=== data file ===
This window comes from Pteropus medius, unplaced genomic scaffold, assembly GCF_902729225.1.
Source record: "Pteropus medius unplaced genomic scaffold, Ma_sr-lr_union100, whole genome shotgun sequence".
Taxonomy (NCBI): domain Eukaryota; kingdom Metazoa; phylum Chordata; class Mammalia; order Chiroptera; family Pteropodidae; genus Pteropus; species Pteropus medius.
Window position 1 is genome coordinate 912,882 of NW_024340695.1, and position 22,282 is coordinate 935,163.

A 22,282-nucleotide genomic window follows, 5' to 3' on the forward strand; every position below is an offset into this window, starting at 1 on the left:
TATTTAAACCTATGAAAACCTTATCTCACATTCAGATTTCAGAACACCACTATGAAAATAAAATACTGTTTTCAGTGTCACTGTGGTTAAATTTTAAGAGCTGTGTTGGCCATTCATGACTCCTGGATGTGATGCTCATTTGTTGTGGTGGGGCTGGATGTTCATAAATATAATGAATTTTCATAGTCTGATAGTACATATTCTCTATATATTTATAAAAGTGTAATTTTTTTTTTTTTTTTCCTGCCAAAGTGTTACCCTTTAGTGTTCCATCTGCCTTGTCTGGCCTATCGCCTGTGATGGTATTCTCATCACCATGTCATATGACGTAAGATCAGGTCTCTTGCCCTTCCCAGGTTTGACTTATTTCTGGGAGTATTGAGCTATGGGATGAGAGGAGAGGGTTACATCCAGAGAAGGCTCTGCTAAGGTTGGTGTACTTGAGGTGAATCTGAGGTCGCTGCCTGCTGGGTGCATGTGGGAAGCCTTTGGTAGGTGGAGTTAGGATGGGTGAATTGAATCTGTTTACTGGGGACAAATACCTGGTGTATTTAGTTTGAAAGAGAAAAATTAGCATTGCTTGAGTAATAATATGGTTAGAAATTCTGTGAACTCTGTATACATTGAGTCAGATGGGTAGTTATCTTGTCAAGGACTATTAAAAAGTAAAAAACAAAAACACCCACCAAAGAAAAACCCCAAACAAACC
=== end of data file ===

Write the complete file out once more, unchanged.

This window comes from Pteropus medius, unplaced genomic scaffold, assembly GCF_902729225.1.
Source record: "Pteropus medius unplaced genomic scaffold, Ma_sr-lr_union100, whole genome shotgun sequence".
Taxonomy (NCBI): domain Eukaryota; kingdom Metazoa; phylum Chordata; class Mammalia; order Chiroptera; family Pteropodidae; genus Pteropus; species Pteropus medius.
Window position 1 is genome coordinate 912,882 of NW_024340695.1, and position 22,282 is coordinate 935,163.

A 22,282-nucleotide genomic window follows, 5' to 3' on the forward strand; every position below is an offset into this window, starting at 1 on the left:
TATTTAAACCTATGAAAACCTTATCTCACATTCAGATTTCAGAACACCACTATGAAAATAAAATACTGTTTTCAGTGTCACTGTGGTTAAATTTTAAGAGCTGTGTTGGCCATTCATGACTCCTGGATGTGATGCTCATTTGTTGTGGTGGGGCTGGATGTTCATAAATATAATGAATTTTCATAGTCTGATAGTACATATTCTCTATATATTTATAAAAGTGTAATTTTTTTTTTTTTTTTCCTGCCAAAGTGTTACCCTTTAGTGTTCCATCTGCCTTGTCTGGCCTATCGCCTGTGATGGTATTCTCATCACCATGTCATATGACGTAAGATCAGGTCTCTTGCCCTTCCCAGGTTTGACTTATTTCTGGGAGTATTGAGCTATGGGATGAGAGGAGAGGGTTACATCCAGAGAAGGCTCTGCTAAGGTTGGTGTACTTGAGGTGAATCTGAGGTCGCTGCCTGCTGGGTGCATGTGGGAAGCCTTTGGTAGGTGGAGTTAGGATGGGTGAATTGAATCTGTTTACTGGGGACAAATACCTGGTGTATTTAGTTTGAAAGAGAAAAATTAGCATTGCTTGAGTAATAATATGGTTAGAAATTCTGTGAACTCTGTATACATTGAGTCAGATGGGTAGTTATCTTGTCAAGGACTATTAAAAAGTAAAAAACAAAAACACCCACCAAAGAAAAACCCCAAACAAACC